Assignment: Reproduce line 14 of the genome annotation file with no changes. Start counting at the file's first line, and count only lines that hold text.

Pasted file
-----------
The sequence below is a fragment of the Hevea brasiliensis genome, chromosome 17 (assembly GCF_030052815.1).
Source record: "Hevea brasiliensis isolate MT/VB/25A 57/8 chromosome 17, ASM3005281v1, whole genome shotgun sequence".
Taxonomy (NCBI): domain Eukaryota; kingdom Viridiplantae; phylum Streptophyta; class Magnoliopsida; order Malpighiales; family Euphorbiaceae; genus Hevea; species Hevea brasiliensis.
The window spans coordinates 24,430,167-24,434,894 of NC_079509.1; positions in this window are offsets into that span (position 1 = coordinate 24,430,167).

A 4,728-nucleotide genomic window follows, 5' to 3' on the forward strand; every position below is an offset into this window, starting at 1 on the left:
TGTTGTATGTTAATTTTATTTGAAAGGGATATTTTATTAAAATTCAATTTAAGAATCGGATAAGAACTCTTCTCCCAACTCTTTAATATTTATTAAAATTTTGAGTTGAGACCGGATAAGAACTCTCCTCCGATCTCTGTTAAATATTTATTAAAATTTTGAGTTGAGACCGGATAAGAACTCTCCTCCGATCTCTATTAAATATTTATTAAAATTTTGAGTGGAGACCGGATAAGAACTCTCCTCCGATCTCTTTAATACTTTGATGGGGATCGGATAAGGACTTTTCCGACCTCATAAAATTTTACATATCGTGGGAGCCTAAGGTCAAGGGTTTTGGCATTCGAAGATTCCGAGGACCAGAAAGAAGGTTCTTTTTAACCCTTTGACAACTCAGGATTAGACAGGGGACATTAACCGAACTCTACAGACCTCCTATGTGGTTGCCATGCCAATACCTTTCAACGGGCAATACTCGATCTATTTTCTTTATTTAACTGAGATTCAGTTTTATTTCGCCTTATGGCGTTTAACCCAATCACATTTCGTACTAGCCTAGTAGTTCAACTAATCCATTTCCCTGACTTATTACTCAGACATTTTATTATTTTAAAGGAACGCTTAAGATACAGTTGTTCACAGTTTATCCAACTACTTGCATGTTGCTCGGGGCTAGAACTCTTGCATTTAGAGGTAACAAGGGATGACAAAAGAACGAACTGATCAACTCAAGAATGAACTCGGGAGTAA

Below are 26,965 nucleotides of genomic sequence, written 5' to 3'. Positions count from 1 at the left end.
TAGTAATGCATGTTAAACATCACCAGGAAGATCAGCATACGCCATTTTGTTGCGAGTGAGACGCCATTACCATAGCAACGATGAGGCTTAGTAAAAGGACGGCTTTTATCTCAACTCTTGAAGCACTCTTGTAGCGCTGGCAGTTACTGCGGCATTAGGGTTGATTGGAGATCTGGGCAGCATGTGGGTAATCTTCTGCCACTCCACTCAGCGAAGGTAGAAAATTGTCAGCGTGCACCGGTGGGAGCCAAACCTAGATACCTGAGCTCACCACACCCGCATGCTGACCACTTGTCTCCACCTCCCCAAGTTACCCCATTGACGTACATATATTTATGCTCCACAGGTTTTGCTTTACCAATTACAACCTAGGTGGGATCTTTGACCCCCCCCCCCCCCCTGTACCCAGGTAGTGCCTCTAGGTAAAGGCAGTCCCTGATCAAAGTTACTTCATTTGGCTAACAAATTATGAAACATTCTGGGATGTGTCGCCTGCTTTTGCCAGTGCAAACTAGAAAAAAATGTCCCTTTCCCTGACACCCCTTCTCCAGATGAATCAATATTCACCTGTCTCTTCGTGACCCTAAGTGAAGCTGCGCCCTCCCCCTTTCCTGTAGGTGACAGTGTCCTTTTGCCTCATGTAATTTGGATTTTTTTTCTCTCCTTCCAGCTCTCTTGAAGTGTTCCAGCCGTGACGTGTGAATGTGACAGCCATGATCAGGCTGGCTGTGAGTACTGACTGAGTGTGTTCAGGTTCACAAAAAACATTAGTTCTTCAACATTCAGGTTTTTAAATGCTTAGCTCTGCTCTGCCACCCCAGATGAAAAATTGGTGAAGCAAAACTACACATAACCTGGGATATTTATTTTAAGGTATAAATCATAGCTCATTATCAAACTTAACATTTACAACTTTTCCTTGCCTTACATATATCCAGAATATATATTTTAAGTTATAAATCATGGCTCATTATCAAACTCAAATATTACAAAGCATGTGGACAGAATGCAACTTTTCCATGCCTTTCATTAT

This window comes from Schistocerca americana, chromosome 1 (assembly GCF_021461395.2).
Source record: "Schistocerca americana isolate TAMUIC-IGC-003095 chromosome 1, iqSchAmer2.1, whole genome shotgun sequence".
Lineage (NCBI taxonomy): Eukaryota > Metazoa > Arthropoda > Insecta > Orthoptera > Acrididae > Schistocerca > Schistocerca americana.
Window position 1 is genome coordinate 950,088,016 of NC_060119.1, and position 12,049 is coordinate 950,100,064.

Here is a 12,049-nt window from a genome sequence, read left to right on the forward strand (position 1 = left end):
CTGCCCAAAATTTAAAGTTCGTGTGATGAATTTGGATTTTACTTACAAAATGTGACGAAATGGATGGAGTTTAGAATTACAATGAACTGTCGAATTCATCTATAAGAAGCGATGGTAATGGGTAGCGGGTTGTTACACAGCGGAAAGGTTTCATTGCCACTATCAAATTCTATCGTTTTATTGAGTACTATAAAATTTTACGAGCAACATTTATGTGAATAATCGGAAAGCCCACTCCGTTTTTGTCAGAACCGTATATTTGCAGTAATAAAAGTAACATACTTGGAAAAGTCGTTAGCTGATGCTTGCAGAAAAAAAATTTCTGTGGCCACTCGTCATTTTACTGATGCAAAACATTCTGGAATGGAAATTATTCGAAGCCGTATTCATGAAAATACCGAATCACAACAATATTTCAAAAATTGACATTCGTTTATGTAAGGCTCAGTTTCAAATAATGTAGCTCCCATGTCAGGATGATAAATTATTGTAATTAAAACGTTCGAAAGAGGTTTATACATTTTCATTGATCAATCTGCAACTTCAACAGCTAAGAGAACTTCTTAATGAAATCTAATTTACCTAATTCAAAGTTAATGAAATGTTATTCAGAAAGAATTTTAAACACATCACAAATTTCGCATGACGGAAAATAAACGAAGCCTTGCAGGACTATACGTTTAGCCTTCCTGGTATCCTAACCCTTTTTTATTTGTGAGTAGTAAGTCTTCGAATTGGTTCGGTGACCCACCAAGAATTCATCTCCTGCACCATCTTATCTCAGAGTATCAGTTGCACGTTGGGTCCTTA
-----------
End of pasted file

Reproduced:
CTGCCCAAAATTTAAAGTTCGTGTGATGAATTTGGATTTTACTTACAAAATGTGACGAAATGGATGGAGTTTAGAATTACAATGAACTGTCGAATTCATCTATAAGAAGCGATGGTAATGGGTAGCGGGTTGTTACACAGCGGAAAGGTTTCATTGCCACTATCAAATTCTATCGTTTTATTGAGTACTATAAAATTTTACGAGCAACATTTATGTGAATAATCGGAAAGCCCACTCCGTTTTTGTCAGAACCGTATATTTGCAGTAATAAAAGTAACATACTTGGAAAAGTCGTTAGCTGATGCTTGCAGAAAAAAAATTTCTGTGGCCACTCGTCATTTTACTGATGCAAAACATTCTGGAATGGAAATTATTCGAAGCCGTATTCATGAAAATACCGAATCACAACAATATTTCAAAAATTGACATTCGTTTATGTAAGGCTCAGTTTCAAATAATGTAGCTCCCATGTCAGGATGATAAATTATTGTAATTAAAACGTTCGAAAGAGGTTTATACATTTTCATTGATCAATCTGCAACTTCAACAGCTAAGAGAACTTCTTAATGAAATCTAATTTACCTAATTCAAAGTTAATGAAATGTTATTCAGAAAGAATTTTAAACACATCACAAATTTCGCATGACGGAAAATAAACGAAGCCTTGCAGGACTATACGTTTAGCCTTCCTGGTATCCTAACCCTTTTTTATTTGTGAGTAGTAAGTCTTCGAATTGGTTCGGTGACCCACCAAGAATTCATCTCCTGCACCATCTTATCTCAGAGTATCAGTTGCACGTTGGGTCCTTA